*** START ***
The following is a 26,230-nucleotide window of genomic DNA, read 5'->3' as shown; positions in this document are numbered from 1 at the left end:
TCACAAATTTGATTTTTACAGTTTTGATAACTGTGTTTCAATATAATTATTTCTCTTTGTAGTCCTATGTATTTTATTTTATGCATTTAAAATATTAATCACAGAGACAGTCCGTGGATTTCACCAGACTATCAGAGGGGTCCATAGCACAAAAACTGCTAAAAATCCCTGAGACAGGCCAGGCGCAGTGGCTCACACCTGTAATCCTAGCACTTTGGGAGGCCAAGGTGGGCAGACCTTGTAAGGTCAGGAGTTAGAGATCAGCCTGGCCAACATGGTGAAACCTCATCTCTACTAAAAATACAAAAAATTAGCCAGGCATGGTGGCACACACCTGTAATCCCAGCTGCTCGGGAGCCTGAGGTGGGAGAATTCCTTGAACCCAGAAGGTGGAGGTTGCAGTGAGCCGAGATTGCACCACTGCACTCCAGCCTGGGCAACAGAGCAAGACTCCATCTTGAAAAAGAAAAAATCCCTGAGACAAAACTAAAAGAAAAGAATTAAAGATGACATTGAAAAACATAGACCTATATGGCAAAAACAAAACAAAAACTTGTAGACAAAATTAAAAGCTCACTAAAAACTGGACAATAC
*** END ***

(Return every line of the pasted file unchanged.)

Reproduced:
The following is a 26,230-nucleotide window of genomic DNA, read 5'->3' as shown; positions in this document are numbered from 1 at the left end:
TCACAAATTTGATTTTTACAGTTTTGATAACTGTGTTTCAATATAATTATTTCTCTTTGTAGTCCTATGTATTTTATTTTATGCATTTAAAATATTAATCACAGAGACAGTCCGTGGATTTCACCAGACTATCAGAGGGGTCCATAGCACAAAAACTGCTAAAAATCCCTGAGACAGGCCAGGCGCAGTGGCTCACACCTGTAATCCTAGCACTTTGGGAGGCCAAGGTGGGCAGACCTTGTAAGGTCAGGAGTTAGAGATCAGCCTGGCCAACATGGTGAAACCTCATCTCTACTAAAAATACAAAAAATTAGCCAGGCATGGTGGCACACACCTGTAATCCCAGCTGCTCGGGAGCCTGAGGTGGGAGAATTCCTTGAACCCAGAAGGTGGAGGTTGCAGTGAGCCGAGATTGCACCACTGCACTCCAGCCTGGGCAACAGAGCAAGACTCCATCTTGAAAAAGAAAAAATCCCTGAGACAAAACTAAAAGAAAAGAATTAAAGATGACATTGAAAAACATAGACCTATATGGCAAAAACAAAACAAAAACTTGTAGACAAAATTAAAAGCTCACTAAAAACTGGACAATAC